Long v. Storms

Annotate this Case

629 P.2d 827 (1981)

52 Or.App. 685

John L. LONG, Respondent, v. N. Kent STORMS and Marilyn Gilson Storms, Appellants.

No. A7902-00713; CA 15328.

Court of Appeals of Oregon.

Decided June 8, 1981.

Petition for Reconsideration, Filed March 25, 1981.

*828 Douglas D. Hagen, and Kafoury & Hagen, Portland, for petition.

Before JOSEPH, C.J., and THORNTON and WARDEN, JJ.

On Appellant's Petition for Reconsideration, Filed March 25, 1981.

WARDEN, Judge.

Defendants request review of our decision denying their petition for an award of attorney fees on appeal. They rely on the fact that they were successful on appeal in enforcing their rights under the Truth in Lending Act (TILA). 15 U.S.C. § 1640. In our opinion reversing the trial court we found that they were entitled "to the statutory penalty provided in 15 U.S.C. § 1640 and to reasonable attorney fees under 15 U.S.C. § 1640." Long v. Storms, 50 Or. App. 39, 53, 622 P.2d 731 (1981). We denied defendants an award of attorney fees on appeal because the federal statute does not specifically provide for attorney fees on appeal. Richards v. Watrous, 287 Or. 345, 599 P.2d 460, 461 (1979).

Although the federal statute does not specifically provide for an award of attorney fees on appeal, federal appeals courts have found that parties who prevailed on appeal were entitled to attorney fees for services rendered on appeal. Ljepava v. MLSC Properties, Inc., 511 F.2d 935 (9th Cir.1975); McGowan v. King, Inc., 569 F.2d 845 (5th Cir.1978); see Annot., 29 A.L.R. Fed. 906 (1976). Both Ljepava and King were remanded back to the respective district courts for the determination of the amount of attorney fees to be awarded.

Whether attorney fees are recoverable in Oregon courts in actions brought under the TILA depends upon whether the right to attorney fees is a matter of substantive, as opposed to procedural, law. Substantive law is that part of the law which creates, defines and regulates rights; procedural law is that which prescribes the method of enforcing a right or obtaining redress for its invasion. Matter of Maricopa County, Etc., 122 Ariz. 279, 594 P.2d 533 (App. 1978). The TILA created a right in parties successfully enforcing liabilities under the Act to recover attorney fees in addition to their costs. Without the statutory provision there would be no such right. In Seattle-First National Bank v. Schriber, 51 Or. App. 441, 448, 625 P.2d 1370 (1981), we held that awarding attorney fees pursuant to ORS 20.096 was a matter of substantive right, because such fees were not "merely costs incidental to judicial administration." We relied for that ruling on the Supreme Court's decision in Gorman v. Boyer, 274 Or. 467, 547 P.2d 123 (1976). Under the TILA, the allowance of attorney *829 fees is in addition to and not a part of costs. We conclude, therefore, that the right to attorney fees under the TILA is a matter of federal substantive law. Federal substantive law applies to a state court action brought under a federal statute, as in this case. Staples v. Union Pacific RR Co., 265 Or. 153, 508 P.2d 426 (1973).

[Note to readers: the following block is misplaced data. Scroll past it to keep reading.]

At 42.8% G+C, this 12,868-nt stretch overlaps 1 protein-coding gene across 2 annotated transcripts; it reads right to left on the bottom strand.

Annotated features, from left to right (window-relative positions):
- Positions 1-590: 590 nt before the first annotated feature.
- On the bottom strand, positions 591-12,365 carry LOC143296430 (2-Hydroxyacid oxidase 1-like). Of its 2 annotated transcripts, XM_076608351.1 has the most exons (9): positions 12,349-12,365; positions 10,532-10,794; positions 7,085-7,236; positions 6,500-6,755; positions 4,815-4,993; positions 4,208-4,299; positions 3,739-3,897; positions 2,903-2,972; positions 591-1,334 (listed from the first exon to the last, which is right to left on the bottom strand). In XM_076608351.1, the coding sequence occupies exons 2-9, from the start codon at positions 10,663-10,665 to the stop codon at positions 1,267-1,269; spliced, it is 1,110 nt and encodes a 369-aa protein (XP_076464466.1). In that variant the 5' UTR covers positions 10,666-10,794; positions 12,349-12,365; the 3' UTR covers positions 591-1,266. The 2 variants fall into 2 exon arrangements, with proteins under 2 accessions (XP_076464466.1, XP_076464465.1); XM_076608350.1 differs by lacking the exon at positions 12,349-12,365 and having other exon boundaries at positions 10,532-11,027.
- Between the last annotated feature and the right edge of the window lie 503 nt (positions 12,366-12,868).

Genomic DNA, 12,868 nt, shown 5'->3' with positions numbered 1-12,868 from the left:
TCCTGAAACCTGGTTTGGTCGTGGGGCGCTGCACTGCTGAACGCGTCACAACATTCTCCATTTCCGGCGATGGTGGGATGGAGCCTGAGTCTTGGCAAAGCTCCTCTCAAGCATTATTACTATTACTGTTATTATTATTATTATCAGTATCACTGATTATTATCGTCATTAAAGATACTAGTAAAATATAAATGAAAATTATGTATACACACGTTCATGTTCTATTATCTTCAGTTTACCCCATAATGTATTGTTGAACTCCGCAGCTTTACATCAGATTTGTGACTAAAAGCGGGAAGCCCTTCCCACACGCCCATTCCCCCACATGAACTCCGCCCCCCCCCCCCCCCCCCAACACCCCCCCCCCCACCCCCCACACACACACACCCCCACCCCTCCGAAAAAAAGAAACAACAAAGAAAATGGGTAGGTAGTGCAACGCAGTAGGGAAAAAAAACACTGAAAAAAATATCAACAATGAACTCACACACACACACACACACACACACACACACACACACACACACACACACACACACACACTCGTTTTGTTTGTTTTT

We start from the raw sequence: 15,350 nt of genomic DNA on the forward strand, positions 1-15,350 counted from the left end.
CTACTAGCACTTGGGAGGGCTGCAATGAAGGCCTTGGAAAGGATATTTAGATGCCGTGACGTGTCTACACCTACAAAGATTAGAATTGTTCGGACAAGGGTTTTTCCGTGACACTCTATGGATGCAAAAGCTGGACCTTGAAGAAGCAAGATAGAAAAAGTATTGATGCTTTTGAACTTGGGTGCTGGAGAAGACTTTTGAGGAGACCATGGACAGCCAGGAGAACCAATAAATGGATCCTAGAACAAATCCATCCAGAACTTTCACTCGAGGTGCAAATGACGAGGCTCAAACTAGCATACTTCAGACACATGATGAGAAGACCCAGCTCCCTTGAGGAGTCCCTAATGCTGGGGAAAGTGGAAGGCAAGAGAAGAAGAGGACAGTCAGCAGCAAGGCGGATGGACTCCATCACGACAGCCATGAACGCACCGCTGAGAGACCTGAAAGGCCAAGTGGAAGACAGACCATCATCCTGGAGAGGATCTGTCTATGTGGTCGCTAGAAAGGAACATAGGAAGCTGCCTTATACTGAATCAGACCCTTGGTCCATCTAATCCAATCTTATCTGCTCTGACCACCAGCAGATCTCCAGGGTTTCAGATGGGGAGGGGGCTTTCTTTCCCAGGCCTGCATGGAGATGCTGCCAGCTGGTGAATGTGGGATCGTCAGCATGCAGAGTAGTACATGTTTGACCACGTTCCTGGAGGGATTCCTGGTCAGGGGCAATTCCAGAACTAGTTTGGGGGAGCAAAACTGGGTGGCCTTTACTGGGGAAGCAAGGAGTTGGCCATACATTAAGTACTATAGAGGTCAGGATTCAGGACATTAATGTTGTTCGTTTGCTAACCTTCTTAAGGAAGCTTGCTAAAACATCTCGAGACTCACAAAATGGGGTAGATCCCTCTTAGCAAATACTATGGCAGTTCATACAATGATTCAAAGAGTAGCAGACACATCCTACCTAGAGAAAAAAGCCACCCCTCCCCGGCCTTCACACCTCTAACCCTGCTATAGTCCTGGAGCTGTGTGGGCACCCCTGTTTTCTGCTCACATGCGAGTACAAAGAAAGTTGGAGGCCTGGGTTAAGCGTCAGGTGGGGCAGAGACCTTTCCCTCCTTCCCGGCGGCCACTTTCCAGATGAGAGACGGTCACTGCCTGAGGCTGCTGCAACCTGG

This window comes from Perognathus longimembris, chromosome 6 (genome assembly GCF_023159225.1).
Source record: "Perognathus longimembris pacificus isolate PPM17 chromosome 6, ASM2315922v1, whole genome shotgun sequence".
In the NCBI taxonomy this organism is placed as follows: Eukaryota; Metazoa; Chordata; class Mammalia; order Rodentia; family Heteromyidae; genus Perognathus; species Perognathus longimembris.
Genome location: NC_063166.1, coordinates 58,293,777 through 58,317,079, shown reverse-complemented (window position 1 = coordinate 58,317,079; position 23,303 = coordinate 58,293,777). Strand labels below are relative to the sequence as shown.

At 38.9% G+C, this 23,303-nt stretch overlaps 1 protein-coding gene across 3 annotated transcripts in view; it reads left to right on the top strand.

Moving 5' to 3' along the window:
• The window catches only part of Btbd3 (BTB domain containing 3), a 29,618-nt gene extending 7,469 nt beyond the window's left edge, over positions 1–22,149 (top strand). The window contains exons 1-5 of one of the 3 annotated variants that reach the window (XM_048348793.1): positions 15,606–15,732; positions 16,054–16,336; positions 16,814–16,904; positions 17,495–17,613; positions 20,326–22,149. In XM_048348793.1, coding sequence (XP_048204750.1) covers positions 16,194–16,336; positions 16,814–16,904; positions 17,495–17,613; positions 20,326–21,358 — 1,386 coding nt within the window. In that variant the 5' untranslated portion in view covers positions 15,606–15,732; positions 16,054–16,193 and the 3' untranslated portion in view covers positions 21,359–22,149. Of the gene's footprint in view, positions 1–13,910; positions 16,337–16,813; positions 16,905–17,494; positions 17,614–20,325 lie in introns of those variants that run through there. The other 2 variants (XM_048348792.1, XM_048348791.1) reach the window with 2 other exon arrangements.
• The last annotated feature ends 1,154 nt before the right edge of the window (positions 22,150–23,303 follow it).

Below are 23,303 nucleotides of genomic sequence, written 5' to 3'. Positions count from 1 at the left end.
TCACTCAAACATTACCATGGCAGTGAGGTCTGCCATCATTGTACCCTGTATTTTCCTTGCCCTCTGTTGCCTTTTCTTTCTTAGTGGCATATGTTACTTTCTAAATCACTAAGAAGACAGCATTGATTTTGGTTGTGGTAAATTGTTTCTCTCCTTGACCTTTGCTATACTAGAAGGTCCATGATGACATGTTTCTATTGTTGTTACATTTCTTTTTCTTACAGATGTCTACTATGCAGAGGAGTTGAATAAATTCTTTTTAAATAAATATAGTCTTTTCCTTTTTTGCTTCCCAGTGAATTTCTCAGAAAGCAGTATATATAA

We now hold that in successful actions to enforce civil penalties under the TILA, the prevailing party may recover as a part of his attorney fees a reasonable amount for services rendered on appeal. We adhere to our former decision denying an award of attorney fees on appeal by this court. We remand to the trial court for determination of the amount of attorney fees to be awarded. Seal v. Polehn and Vancil, 52 Or. App. 389, 628 P.2d 746 (1981). The trial court shall determine the amount of fee to be awarded in accordance with the principles set forth in Johnson v. Georgia Highway Express, Inc., 488 F.2d 714, 717-719 (5th Cir.1974). McGowan v. King, Inc., supra.

Former opinion modified; remanded for further proceedings.